Being True to YourselfI was in a bad place five years ago.

Well, to be perfectly honest I was just in a different place. I thought it was “bad” at the time because I didn’t know that things were also actually great in many ways in my life. The only thing for certain in life is change, so we have only to hope that this change is of the evolutionary variety and not the difficult, stagnant, whiny variety. Alas, in truth, our personal processes are always a little bit of both.

My arm used to be bare, and now it reads like a mini-scroll of my life’s mantra. I ended up writing my truth on my arm and living it in a way that shapes nearly every decision I make.

The reason I tattoo-scribbled all over my arm has to do with a moment in time, five years ago, when “things were bad.” I felt only one thing: dead inside.

I rolled into my supervisor/therapist’s office and plopped down on her vaguely uncomfortable couch and declared that I really didn’t want to be there at all. She was nonplussed, of course, smiled lightly and asked me why.

My reply: “I have nothing to say. I feel dead inside.”

“Dead inside?!” she responded, with a bit too much levity. “Why do you think so?”

Well, of course this made me very annoyed. I was obviously dead inside, which did not do well with exploration. I was dead. Inside me. Black. Yucky. Gross. Devoid of why. So naturally, I refused to expand on such rich content.

“I’m just dead inside,” I told her. “That’s how I feel. There’s nothing else.”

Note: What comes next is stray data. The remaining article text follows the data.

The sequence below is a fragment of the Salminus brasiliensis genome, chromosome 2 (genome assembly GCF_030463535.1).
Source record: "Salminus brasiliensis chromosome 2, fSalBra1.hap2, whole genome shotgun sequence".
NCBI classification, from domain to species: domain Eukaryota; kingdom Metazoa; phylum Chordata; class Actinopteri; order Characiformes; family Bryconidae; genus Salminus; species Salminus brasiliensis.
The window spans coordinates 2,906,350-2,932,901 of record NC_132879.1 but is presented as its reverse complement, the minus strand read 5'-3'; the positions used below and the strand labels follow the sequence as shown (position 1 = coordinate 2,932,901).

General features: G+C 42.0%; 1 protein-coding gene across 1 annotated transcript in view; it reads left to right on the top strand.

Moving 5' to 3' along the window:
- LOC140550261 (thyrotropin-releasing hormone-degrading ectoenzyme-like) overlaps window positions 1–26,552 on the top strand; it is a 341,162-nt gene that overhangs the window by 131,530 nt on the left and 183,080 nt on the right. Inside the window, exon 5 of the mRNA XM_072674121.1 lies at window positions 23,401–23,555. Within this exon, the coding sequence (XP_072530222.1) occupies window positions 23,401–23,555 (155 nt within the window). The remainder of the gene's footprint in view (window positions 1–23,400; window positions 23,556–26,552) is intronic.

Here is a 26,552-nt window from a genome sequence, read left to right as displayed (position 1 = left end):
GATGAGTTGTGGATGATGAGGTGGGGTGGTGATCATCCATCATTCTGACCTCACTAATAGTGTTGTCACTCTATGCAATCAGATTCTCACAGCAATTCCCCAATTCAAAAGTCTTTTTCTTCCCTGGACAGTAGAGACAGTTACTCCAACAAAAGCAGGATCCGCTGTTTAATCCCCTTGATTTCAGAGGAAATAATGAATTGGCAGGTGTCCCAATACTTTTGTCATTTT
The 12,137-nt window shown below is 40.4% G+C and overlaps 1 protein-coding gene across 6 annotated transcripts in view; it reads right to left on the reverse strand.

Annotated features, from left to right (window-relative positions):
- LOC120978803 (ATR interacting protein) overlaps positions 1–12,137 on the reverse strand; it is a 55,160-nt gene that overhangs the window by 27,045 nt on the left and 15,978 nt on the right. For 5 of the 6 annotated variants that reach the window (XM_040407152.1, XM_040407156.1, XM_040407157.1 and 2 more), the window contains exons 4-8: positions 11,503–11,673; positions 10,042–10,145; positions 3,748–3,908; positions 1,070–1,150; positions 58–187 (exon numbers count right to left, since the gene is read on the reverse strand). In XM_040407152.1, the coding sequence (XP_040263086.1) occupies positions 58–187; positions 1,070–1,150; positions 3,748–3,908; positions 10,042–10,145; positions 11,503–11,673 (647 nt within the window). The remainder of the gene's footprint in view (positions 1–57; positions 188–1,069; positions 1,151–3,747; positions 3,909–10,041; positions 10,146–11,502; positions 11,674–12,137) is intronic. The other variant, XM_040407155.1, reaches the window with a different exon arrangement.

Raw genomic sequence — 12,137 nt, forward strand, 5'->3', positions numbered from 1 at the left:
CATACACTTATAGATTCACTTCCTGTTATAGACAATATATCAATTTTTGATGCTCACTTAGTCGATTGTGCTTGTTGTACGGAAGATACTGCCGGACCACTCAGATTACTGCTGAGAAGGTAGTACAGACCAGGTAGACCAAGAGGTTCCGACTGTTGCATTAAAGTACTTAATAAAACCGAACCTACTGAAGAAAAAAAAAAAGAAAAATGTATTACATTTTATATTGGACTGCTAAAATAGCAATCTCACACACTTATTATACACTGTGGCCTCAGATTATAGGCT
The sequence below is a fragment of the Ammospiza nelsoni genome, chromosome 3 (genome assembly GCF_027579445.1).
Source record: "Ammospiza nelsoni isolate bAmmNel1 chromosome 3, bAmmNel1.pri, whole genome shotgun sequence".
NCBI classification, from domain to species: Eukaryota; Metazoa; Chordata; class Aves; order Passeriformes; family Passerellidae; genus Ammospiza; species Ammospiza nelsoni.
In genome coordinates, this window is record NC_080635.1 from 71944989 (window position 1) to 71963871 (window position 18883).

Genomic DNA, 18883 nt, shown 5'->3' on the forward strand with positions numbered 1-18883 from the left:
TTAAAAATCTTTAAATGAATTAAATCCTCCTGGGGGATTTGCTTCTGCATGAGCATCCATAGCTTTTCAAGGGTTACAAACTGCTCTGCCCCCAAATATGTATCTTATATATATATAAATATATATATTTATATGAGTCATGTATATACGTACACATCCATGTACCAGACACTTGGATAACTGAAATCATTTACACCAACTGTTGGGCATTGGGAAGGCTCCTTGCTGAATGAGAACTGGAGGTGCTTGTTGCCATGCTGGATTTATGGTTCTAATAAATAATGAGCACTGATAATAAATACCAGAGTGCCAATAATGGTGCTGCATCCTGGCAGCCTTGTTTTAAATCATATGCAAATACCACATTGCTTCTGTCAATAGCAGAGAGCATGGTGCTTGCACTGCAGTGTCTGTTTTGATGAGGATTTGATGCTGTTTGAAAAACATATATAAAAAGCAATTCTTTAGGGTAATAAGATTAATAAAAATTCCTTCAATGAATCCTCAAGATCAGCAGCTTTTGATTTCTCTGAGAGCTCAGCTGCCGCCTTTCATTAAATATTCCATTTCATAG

The session went on like this for a time, and as we began to dance with the last 10 minutes, she had a (horrifying) suggestion: “I want you to write about it,” she said.

Seriously? I was the queen of writing about it. I had cured myself of incurable stuff. I’d used journaling to save my own life. I was the Sarno Miracle, the Back Pain Girl from the NYU Panel.

“Write about it?!” Ugh, this woman was on my last nerve. I went boneless, right there on her couch — not as bad as that kid in the children’s book Knuffle Bunny, but bad. I was all slumped over and feeling like having a tantrum. Write about it?!

“Why?” I said. “I mean, duh. But what’s your point?” (This is me being obsequious, and a jerk.)

“Just do it,” she said with a hint of bossypants in her eyes. “Your life is your life, not your clients’ or Dr. Sarno’s patients. Your divorce and your children are not going to be courted from this distance. Write: ‘dead inside’ at the top of a piece of paper, and then just see what comes.”

“Ok, whatever. I’ll do it,” I thought. I went, however, directly to get a pedicure. After all, I needed one.

I took a mini spiral notepad out of my bag. I sat in the crowded nail salon among screaming babies and vapid women with their 20-decibel-cell-phone calls. I penned “dead inside” atop of one of the little pages, the notepad propped upon my lap as my feet soaked in lukewarm water. Then I let myself go, and I wrote the following: (This is an exact transcription.)

Dead Inside
like my abdomen is filled with black. and i feel cold. so cold like i have to curl up and bury myself. and then maybe i’d cry, but not for long. i would try to cry. maybe. but then i’d just stare. because the truth would be that there wouldn’t even be tears. there is nothing.

i feel it in my breathing, like shallow, small breaths. and my eyes look down, almost closed but not closed. there is no rest.

there is sadness. sadness with no content attached. just pure. like tears with no meaning.